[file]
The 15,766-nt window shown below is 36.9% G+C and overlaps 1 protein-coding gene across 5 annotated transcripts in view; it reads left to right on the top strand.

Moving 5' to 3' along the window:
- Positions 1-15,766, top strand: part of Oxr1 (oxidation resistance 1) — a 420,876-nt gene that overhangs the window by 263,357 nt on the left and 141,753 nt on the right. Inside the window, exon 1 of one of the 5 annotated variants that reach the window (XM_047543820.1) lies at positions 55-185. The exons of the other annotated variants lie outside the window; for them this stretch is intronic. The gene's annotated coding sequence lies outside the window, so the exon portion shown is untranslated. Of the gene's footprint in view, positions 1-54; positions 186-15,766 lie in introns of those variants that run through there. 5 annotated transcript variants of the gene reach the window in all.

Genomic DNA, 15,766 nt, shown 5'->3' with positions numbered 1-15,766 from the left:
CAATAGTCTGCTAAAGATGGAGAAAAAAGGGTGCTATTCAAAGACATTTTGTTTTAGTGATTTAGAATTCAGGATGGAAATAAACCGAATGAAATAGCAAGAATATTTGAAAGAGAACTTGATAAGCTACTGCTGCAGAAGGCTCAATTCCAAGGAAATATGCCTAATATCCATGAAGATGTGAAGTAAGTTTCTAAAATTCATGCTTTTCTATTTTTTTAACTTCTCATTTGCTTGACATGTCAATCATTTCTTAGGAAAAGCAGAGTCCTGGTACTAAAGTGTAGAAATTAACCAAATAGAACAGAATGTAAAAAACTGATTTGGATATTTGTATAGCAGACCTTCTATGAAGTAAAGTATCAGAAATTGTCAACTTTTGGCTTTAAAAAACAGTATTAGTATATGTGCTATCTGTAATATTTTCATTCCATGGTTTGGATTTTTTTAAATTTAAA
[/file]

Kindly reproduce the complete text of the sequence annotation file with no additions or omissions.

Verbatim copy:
The 15,766-nt window shown below is 36.9% G+C and overlaps 1 protein-coding gene across 5 annotated transcripts in view; it reads left to right on the top strand.

Moving 5' to 3' along the window:
- Positions 1-15,766, top strand: part of Oxr1 (oxidation resistance 1) — a 420,876-nt gene that overhangs the window by 263,357 nt on the left and 141,753 nt on the right. Inside the window, exon 1 of one of the 5 annotated variants that reach the window (XM_047543820.1) lies at positions 55-185. The exons of the other annotated variants lie outside the window; for them this stretch is intronic. The gene's annotated coding sequence lies outside the window, so the exon portion shown is untranslated. Of the gene's footprint in view, positions 1-54; positions 186-15,766 lie in introns of those variants that run through there. 5 annotated transcript variants of the gene reach the window in all.

Genomic DNA, 15,766 nt, shown 5'->3' with positions numbered 1-15,766 from the left:
CAATAGTCTGCTAAAGATGGAGAAAAAAGGGTGCTATTCAAAGACATTTTGTTTTAGTGATTTAGAATTCAGGATGGAAATAAACCGAATGAAATAGCAAGAATATTTGAAAGAGAACTTGATAAGCTACTGCTGCAGAAGGCTCAATTCCAAGGAAATATGCCTAATATCCATGAAGATGTGAAGTAAGTTTCTAAAATTCATGCTTTTCTATTTTTTTAACTTCTCATTTGCTTGACATGTCAATCATTTCTTAGGAAAAGCAGAGTCCTGGTACTAAAGTGTAGAAATTAACCAAATAGAACAGAATGTAAAAAACTGATTTGGATATTTGTATAGCAGACCTTCTATGAAGTAAAGTATCAGAAATTGTCAACTTTTGGCTTTAAAAAACAGTATTAGTATATGTGCTATCTGTAATATTTTCATTCCATGGTTTGGATTTTTTTAAATTTAAA